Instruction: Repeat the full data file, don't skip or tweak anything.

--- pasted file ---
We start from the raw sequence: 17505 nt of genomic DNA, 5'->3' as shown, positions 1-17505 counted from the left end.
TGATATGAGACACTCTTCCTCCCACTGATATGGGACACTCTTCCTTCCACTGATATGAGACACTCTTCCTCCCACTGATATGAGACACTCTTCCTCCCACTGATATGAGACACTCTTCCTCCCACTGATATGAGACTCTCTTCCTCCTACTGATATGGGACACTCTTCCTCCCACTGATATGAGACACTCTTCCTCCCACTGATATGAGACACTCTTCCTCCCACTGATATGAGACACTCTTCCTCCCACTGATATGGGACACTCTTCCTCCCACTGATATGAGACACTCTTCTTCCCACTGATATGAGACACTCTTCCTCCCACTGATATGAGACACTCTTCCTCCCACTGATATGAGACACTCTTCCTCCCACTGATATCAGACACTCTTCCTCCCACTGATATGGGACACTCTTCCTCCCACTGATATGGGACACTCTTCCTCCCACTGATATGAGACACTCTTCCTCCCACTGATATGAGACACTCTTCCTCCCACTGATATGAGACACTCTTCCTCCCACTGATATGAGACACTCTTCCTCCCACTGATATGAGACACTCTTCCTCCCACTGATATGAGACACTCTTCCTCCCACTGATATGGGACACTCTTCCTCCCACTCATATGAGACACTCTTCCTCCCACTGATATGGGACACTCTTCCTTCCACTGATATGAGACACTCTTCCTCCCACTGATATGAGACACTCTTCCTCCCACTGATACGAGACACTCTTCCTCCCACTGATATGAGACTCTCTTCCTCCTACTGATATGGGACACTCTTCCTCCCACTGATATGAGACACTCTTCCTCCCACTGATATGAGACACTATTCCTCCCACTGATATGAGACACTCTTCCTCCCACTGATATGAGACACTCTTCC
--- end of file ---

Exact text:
We start from the raw sequence: 17505 nt of genomic DNA, 5'->3' as shown, positions 1-17505 counted from the left end.
TGATATGAGACACTCTTCCTCCCACTGATATGGGACACTCTTCCTTCCACTGATATGAGACACTCTTCCTCCCACTGATATGAGACACTCTTCCTCCCACTGATATGAGACACTCTTCCTCCCACTGATATGAGACTCTCTTCCTCCTACTGATATGGGACACTCTTCCTCCCACTGATATGAGACACTCTTCCTCCCACTGATATGAGACACTCTTCCTCCCACTGATATGAGACACTCTTCCTCCCACTGATATGGGACACTCTTCCTCCCACTGATATGAGACACTCTTCTTCCCACTGATATGAGACACTCTTCCTCCCACTGATATGAGACACTCTTCCTCCCACTGATATGAGACACTCTTCCTCCCACTGATATCAGACACTCTTCCTCCCACTGATATGGGACACTCTTCCTCCCACTGATATGGGACACTCTTCCTCCCACTGATATGAGACACTCTTCCTCCCACTGATATGAGACACTCTTCCTCCCACTGATATGAGACACTCTTCCTCCCACTGATATGAGACACTCTTCCTCCCACTGATATGAGACACTCTTCCTCCCACTGATATGAGACACTCTTCCTCCCACTGATATGGGACACTCTTCCTCCCACTCATATGAGACACTCTTCCTCCCACTGATATGGGACACTCTTCCTTCCACTGATATGAGACACTCTTCCTCCCACTGATATGAGACACTCTTCCTCCCACTGATACGAGACACTCTTCCTCCCACTGATATGAGACTCTCTTCCTCCTACTGATATGGGACACTCTTCCTCCCACTGATATGAGACACTCTTCCTCCCACTGATATGAGACACTATTCCTCCCACTGATATGAGACACTCTTCCTCCCACTGATATGAGACACTCTTCC